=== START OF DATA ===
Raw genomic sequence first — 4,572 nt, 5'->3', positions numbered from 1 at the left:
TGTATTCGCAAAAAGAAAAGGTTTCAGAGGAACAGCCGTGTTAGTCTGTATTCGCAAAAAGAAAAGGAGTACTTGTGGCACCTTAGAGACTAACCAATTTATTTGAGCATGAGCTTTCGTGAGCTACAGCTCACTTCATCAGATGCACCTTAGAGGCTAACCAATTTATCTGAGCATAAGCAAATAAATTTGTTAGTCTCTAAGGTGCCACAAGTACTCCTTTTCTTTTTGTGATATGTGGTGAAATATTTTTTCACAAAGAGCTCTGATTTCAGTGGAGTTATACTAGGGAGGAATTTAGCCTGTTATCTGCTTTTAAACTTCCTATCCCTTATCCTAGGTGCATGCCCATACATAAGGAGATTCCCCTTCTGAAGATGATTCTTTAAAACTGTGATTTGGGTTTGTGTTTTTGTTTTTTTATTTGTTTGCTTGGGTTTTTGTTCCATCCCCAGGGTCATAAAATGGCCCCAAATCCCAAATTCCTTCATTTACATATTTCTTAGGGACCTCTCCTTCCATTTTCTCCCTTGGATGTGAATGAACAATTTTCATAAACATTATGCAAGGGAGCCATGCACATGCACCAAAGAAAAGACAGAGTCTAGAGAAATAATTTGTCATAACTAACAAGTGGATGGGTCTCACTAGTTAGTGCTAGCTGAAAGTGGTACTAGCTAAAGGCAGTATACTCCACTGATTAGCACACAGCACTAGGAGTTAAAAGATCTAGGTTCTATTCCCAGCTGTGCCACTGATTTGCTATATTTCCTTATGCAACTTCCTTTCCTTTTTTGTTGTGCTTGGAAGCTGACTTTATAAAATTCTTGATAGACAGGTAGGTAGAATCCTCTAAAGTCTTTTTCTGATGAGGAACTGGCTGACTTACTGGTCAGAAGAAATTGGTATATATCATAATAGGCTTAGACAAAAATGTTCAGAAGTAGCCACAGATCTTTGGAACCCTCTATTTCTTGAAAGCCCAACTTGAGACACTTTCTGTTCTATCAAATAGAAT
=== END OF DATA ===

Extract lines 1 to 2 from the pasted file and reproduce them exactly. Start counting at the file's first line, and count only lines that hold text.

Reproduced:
Raw genomic sequence first — 4,572 nt, 5'->3', positions numbered from 1 at the left:
TGTATTCGCAAAAAGAAAAGGTTTCAGAGGAACAGCCGTGTTAGTCTGTATTCGCAAAAAGAAAAGGAGTACTTGTGGCACCTTAGAGACTAACCAATTTATTTGAGCATGAGCTTTCGTGAGCTACAGCTCACTTCATCAGATGCACCTTAGAGGCTAACCAATTTATCTGAGCATAAGCAAATAAATTTGTTAGTCTCTAAGGTGCCACAAGTACTCCTTTTCTTTTTGTGATATGTGGTGAAATATTTTTTCACAAAGAGCTCTGATTTCAGTGGAGTTATACTAGGGAGGAATTTAGCCTGTTATCTGCTTTTAAACTTCCTATCCCTTATCCTAGGTGCATGCCCATACATAAGGAGATTCCCCTTCTGAAGATGATTCTTTAAAACTGTGATTTGGGTTTGTGTTTTTGTTTTTTTATTTGTTTGCTTGGGTTTTTGTTCCATCCCCAGGGTCATAAAATGGCCCCAAATCCCAAATTCCTTCATTTACATATTTCTTAGGGACCTCTCCTTCCATTTTCTCCCTTGGATGTGAATGAACAATTTTCATAAACATTATGCAAGGGAGCCATGCACATGCACCAAAGAAAAGACAGAGTCTAGAGAAATAATTTGTCATAACTAACAAGTGGATGGGTCTCACTAGTTAGTGCTAGCTGAAAGTGGTACTAGCTAAAGGCAGTATACTCCACTGATTAGCACACAGCACTAGGAGTTAAAAGATCTAGGTTCTATTCCCAGCTGTGCCACTGATTTGCTATATTTCCTTATGCAACTTCCTTTCCTTTTTTGTTGTGCTTGGAAGCTGACTTTATAAAATTCTTGATAGACAGGTAGGTAGAATCCTCTAAAGTCTTTTTCTGATGAGGAACTGGCTGACTTACTGGTCAGAAGAAATTGGTATATATCATAATAGGCTTAGACAAAAATGTTCAGAAGTAGCCACAGATCTTTGGAACCCTCTATTTCTTGAAAGCCCAACTTGAGACACTTTCTGTTCTATCAAATAGAAT